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Bertrand Russell suggested that philosophical theories can be tested by their ability to deal with logical puzzles. This is the approach to philosophy that we will take in this course. The puzzles with which we will be concerned are paradoxes: sets of propositions each member of which is intuitively true but which nonetheless seem jointly inconsistent. Paradoxes of various sorts have been a focus of study in almost every area of philosophy; accordingly, this course will use paradoxes as a tool to raise questions about the following topics, among others: the nature of space and time; the nature of physical objects and change; the possibility of an omniscient and/or omnipotent God; the rules which govern what we rationally ought to believe, and what we rationally ought to do. We will also discuss more purely logical paradoxes such as the sorites, the liar, and Russell's paradox. A subsidiary aim of the course will be to help students to appreciate the importance of consistent beliefs and to improve their ability to think clearly about the logical relations between claims.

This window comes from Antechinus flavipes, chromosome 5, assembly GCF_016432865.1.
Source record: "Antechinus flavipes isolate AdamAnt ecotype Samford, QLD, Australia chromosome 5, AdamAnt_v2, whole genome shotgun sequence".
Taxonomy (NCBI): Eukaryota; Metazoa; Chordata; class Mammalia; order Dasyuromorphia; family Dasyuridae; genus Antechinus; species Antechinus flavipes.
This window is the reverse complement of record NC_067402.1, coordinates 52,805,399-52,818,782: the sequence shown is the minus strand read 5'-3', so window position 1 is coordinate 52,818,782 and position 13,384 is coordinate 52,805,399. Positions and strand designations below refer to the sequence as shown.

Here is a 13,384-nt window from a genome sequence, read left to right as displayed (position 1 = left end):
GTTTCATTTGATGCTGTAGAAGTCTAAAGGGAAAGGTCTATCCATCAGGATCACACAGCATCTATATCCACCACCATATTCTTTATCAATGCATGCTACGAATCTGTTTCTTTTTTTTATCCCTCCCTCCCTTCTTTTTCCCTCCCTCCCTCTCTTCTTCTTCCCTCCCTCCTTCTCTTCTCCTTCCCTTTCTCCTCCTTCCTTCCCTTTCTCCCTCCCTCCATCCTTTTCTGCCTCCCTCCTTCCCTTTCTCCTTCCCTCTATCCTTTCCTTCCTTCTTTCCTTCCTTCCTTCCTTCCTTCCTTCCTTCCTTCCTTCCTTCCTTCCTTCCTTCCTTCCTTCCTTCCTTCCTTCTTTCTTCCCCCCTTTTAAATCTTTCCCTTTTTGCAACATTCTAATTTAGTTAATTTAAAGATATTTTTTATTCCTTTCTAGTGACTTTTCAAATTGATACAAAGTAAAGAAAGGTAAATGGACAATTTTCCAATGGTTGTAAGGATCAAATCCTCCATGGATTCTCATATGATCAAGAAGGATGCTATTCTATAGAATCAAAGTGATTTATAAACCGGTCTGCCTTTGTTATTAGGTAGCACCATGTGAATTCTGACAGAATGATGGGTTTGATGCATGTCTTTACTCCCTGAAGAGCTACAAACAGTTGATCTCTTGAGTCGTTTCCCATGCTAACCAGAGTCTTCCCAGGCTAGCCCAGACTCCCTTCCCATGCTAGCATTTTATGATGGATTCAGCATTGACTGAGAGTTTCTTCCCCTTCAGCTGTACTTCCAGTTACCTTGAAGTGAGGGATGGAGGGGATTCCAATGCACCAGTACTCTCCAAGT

See: http://ocw.nd.edu/philosophy/paradoxes
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